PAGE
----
6. Pyrometric cone equivalent – It is the measurement of the refractoriness. Pyrometric cone eqquivalent (PCE) is the ability to withstand exposure to elevated temperature without undergoing appreciable deformation. Refractories due to their chemical complexity melt progressively over a range of temperature. This softening behaviour of the refractories is determined by PCE which consists of comparing ceramic specimen of known softening behaviour (seger or orton cones) with the cone of the refractory. Pyrometric cones are small triangular ceramic prisms that when set at a slight angle bend over in an arc so that the tip reaches the level of the base at a (1) particular temperature if heated (2) at a particular rate. The bending of the cones is caused by the formation of a viscous liquid within the cone body, so that the cone bends as a result of viscous flow.

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PCE is measured by making a cone of the refractory and firing it until it bends and comparing it with standard cone. PCE is useful for the quality control purpose to detect variations in batch chemistry that changes or errors in the raw material formulation. Refractoriness points to the resistance of the refractory to the extreme conditions of heat (> 1000 deg C) and corrosion when hot and molten materials are contained while being transported and/or processed. PCE cones before and after firing is shown at Fig. 1

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Fig 1 PCE cones before and after firing

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PCE cones after firing

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The Wiki: Pyrometric cones Equivalent Pyrometric cones are pyrometric devices that are used to gauge heatwork during the firing of ceramic materials. The cones, often used in sets of three as shown in the illustration, are positioned in a kiln with the wares to be fired and provide a visual indication of when the wares have reached a required state of maturity, a combination of time and temperature. Thus, pyrometric cones give a temperature equivalent; they are not simple temperaturemeasuring devices.

Definition The pyrometric cone is "A pyramid with a triangular base and of a defined shape and size; the "cone" is shaped from a carefully proportioned and uniformly mixed batch of ceramic materials so that when it is heated under stated conditions, it will bend due to softening, the tip of the cone becoming level with the base at a definitive temperature. Pyrometric cones are made in series, the temperature interval between the successive cones usually being 20 degrees Celsius. The best known series are Seger Cones (Germany), Orton Cones (USA) and Staffordshire Cones (UK).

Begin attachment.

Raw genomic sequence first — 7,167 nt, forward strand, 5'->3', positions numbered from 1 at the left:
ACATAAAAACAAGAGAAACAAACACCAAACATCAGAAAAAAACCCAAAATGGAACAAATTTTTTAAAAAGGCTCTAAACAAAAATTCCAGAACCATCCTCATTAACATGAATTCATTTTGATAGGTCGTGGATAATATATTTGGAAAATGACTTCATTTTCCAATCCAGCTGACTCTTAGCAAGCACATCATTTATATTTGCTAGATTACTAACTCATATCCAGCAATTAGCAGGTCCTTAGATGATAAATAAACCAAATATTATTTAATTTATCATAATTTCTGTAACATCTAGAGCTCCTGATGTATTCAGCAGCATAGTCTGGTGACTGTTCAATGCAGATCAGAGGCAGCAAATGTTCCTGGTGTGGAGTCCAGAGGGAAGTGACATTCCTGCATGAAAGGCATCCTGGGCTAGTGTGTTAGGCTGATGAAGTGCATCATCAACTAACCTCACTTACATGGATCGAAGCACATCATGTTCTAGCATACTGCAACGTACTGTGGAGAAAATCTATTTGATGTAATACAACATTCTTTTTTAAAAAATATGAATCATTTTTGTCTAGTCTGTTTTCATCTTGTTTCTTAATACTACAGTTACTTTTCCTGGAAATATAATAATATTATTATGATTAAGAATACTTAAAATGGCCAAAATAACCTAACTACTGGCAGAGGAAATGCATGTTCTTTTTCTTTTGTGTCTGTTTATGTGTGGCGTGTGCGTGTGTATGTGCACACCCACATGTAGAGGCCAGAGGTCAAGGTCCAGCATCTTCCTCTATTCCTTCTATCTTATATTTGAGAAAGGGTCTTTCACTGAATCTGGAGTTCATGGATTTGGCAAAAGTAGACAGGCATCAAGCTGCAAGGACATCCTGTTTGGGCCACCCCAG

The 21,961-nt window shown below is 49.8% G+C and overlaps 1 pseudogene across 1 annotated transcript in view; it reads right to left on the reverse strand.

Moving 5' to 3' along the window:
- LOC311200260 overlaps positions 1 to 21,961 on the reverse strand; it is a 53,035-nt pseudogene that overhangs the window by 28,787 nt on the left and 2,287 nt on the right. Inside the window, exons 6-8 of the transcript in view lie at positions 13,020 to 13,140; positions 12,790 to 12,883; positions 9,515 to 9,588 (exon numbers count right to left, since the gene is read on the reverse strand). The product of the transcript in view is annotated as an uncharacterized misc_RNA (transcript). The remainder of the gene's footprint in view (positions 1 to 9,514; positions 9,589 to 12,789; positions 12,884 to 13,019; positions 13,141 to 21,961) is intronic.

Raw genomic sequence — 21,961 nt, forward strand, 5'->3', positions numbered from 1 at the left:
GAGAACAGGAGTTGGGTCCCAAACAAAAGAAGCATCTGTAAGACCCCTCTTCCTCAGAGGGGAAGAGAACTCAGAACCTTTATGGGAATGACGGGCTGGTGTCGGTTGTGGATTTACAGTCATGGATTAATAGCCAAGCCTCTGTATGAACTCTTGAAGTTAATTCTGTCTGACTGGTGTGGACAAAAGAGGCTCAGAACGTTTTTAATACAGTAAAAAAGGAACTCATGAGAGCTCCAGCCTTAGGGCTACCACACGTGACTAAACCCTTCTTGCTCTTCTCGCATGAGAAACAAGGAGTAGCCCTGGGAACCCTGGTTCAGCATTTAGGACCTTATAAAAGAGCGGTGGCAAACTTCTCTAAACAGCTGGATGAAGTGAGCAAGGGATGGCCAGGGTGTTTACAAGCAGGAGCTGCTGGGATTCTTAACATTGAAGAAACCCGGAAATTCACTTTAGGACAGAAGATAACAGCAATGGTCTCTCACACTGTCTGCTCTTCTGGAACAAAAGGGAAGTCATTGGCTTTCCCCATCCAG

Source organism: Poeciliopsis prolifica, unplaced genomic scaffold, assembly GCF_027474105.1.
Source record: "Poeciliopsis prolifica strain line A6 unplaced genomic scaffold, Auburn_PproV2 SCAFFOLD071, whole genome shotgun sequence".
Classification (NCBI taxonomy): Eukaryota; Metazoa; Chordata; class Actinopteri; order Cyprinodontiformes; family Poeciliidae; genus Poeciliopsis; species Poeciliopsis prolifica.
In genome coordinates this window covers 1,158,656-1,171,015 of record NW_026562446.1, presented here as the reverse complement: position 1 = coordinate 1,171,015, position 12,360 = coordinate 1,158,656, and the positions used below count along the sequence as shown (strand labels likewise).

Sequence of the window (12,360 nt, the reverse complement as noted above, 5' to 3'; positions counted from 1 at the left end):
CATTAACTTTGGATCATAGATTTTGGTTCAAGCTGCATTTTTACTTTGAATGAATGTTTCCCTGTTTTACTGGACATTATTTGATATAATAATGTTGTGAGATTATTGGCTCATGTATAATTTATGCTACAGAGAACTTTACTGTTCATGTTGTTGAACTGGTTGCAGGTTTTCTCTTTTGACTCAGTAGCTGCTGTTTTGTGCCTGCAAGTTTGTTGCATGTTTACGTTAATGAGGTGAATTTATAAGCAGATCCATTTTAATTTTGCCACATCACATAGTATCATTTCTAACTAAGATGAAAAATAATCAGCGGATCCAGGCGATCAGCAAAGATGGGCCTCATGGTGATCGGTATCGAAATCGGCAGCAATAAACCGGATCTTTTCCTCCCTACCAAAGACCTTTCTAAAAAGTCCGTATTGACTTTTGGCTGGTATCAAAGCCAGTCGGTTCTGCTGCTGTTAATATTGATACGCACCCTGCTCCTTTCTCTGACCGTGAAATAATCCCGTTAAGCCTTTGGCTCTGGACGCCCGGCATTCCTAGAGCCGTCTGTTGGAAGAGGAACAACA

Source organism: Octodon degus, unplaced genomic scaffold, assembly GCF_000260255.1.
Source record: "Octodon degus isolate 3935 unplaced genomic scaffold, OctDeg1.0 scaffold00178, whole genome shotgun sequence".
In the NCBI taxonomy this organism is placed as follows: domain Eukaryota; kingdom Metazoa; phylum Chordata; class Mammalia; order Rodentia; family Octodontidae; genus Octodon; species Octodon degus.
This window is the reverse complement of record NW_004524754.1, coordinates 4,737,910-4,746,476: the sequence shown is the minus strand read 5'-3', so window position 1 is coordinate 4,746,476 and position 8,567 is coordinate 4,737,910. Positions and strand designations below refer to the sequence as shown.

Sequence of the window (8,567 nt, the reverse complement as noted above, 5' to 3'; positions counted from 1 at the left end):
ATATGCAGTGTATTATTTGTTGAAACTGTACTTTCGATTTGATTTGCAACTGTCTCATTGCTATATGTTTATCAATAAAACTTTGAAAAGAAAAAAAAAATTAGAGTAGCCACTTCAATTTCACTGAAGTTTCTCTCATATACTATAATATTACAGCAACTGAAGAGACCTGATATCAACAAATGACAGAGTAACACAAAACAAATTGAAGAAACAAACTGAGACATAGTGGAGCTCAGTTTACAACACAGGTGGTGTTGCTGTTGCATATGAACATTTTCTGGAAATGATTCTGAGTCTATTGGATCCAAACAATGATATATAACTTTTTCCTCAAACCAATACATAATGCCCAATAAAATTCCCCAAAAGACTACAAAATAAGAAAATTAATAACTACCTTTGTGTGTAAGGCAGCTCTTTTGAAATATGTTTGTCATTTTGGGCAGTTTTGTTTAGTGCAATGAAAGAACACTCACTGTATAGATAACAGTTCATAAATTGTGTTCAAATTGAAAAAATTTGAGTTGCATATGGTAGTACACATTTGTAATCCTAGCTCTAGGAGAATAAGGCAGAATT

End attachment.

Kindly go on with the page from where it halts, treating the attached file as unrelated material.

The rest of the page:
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https://en.wikipedia.org/wiki/Pyrometric_cone


Self-supporting cones prior to firing (top) and after (bottom)

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https://en.wikipedia.org/wiki/Pyrometric_cone


Seger cones after use

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https://en.wikipedia.org/wiki/Pyrometric_cone


History In 1782, Josiah Wedgwood created accurately scaled pyrometric beads, which led him to be elected a fellow of the Royal Society. The modern form of the pyrometric cone was developed by Hermann Seger and first used to control the firing of porcelain wares at the Kรถnigliche Porzellanmanufaktur (Royal Porcelain Works) in Berlin, in 1886. Seger cones are to this day made by a small number of companies and the term is often used as a synonym for pyrometric cones. The Standard Pyrometric Cone Company was founded in Columbus, Ohio, by Edward J. Orton, Jr. in 1896 to manufacture pyrometric cones, and following his death a charitable trust was established to operate the company, now known as the Edward Orton Jr. Ceramic Foundation (also known as the Orton Ceramic Foundation or simply "Orton") in suburban Westerville, Ohio.

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https://en.wikipedia.org/wiki/Pyrometric_cone